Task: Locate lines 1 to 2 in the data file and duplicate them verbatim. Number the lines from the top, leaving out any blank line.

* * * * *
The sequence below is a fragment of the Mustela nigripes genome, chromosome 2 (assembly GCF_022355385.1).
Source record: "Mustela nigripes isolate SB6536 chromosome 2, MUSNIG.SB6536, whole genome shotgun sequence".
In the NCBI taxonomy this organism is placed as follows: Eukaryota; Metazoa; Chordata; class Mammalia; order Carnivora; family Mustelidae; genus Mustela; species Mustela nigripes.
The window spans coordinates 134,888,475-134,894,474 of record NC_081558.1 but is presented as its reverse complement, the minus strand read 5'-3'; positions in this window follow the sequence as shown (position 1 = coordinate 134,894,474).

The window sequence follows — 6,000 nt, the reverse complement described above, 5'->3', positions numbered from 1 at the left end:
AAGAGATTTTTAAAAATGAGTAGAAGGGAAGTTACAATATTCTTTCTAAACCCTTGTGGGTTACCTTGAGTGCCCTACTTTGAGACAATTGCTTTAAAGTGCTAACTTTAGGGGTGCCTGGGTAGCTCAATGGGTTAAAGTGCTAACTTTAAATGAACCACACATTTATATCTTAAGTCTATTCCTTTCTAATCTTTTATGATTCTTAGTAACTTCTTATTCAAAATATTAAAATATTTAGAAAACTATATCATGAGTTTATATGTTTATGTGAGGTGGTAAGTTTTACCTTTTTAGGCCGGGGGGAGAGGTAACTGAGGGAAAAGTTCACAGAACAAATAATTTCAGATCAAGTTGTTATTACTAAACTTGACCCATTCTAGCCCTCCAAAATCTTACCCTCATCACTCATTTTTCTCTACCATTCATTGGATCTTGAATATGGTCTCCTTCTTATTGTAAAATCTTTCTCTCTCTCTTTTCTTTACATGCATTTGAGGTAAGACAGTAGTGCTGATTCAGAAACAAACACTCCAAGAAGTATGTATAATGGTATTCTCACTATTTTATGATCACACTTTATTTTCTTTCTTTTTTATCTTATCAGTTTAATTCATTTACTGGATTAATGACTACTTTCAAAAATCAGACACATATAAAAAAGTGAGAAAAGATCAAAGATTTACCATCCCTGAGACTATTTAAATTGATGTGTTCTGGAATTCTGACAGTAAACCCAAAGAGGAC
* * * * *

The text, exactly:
The sequence below is a fragment of the Mustela nigripes genome, chromosome 2 (assembly GCF_022355385.1).
Source record: "Mustela nigripes isolate SB6536 chromosome 2, MUSNIG.SB6536, whole genome shotgun sequence".